Clouds and tropical storms

The USA! models continue, in run and after run, to revert back to the serious rains in Arizona that they had foretold a few days ago for the 28th-29th of the month.  But then after that show of huge rains in SE AZ, and as I blabbed about yesterday, they took it away, but the chaos of the situation didn’t mean it was gone forever.

Sure enough, those heavy AZ rains have been back now for a couple of more runs including the one from last night’s 5 PM AST global data.

This is really exciting to see it come back.  But, those “rainful” runs could be heartbreakers just like people are in real life when they don’t live up to your expectations, real or magical ones; the steering situation is just too weak to have a lot confidence in where tropical storm Miriam will end up, the one whose remnants bring AZ so much rain in the model projection below.

Remnants of tropical storm Miriam are predicted to enter Arizona SW of Catalina on Saturday morning, September 29th.

 

 

 

 

 

 

 

 

 

 

Here’s another HUGE problem:  our friends to the north don’t think much of the chance of rain here; in their numerical model outputs, a form of the one used by the Europeans, poor Miriam dies in the eastern Pacific, her rains fall in the ocean somewhere, not where they are really needed, like at my house.

While the Canadian model can be considered quite bad because of this, you have to give it some respect anyway.  I guess we’ll know in a few more days.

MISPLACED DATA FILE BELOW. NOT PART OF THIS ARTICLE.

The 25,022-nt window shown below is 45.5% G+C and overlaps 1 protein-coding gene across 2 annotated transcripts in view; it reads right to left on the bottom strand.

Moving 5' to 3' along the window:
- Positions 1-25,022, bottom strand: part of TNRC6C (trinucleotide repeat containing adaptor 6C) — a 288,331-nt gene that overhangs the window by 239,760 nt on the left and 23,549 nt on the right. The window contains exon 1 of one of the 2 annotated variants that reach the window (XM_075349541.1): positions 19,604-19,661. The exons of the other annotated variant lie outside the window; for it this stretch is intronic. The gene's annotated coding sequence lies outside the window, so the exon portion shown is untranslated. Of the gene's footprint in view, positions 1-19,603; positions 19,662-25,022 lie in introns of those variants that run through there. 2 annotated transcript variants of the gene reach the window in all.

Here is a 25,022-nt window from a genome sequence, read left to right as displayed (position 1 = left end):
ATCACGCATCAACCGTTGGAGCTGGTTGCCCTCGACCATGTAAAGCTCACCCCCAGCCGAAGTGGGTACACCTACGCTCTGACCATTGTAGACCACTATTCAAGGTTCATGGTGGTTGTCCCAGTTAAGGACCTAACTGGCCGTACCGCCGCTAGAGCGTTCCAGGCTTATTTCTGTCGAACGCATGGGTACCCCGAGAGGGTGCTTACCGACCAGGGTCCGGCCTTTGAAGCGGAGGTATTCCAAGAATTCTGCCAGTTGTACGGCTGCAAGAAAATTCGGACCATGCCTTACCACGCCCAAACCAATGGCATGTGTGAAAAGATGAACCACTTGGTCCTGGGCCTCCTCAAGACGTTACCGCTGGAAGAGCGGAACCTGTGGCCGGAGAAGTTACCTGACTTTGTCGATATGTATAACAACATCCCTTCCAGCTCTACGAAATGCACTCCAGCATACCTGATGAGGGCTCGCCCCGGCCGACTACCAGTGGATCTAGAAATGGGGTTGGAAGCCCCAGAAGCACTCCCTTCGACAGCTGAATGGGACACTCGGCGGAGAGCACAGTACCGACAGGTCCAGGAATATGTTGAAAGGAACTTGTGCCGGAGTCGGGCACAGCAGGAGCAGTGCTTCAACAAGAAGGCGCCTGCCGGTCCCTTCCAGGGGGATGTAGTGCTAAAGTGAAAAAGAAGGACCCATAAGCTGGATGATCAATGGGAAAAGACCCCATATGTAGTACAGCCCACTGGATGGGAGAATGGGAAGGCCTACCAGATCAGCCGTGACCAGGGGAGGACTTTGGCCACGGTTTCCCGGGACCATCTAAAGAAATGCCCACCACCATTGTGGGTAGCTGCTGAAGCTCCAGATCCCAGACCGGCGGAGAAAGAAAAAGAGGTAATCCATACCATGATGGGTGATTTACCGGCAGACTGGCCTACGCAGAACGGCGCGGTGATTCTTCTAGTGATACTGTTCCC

In the Canadian 4-panel model, Muriam’s position, some 1000 miles different than in the US model, is marked by an arrow.  Note in the panel below where the arrrow one is, NO RAIN at all is predicted for Arizona!!!

So, confidence has to be low for rain at the end of the month.

 

Yesterday’s clouds

With the temperature running toward 100 F, and Cumulus clouds popping up after the morning Altocumulus went away, it sure seemed like a summer rain season day.  Cloud bottoms were too high, somewhere close to EIGHTEEN thousand feet above sea level (15,000 feet above Catalina) for much of a chance for virga to reach the ground.  There was a considerable amount of virga as the capped cloud tops reached -15 C (5 F) and lots of snow formed in them.  Looked like some rain reached the ground toward the border yesterday afternoon (where cloud bases would have been somewhat lower).  Here’s a brief pictorial for yesterday.  More can be see, of course, in the U of A timelapse here, always a fascinating study.  You will see our ice producing Cumulus moving from the SE as they usually do in the summer, but the Cirrus

Tucson sounding for 5 PM AST yesterday afternoon.
11:43 AM. After the Altocumulus with virga dissipated and moved away, a summer-like scene of baby Cumulus developed. Too bad there was a strong inversion (temperature reversal with increasing height) to cap them at -15 C or so, cold enough for decent amounts of ice formation and snow fallout (virga).
12:29 PM. Many more little Cumulus have formed, some starting to show virga, but due to that stable layer at their tops, they can’t grow much farther and become pancake-like.
3:18 PM. Downstream from the Catalina Mountains was this complex that may have been large and deep enough for a couple of drops (from melted snow) to reach the ground later.  Nothing here though.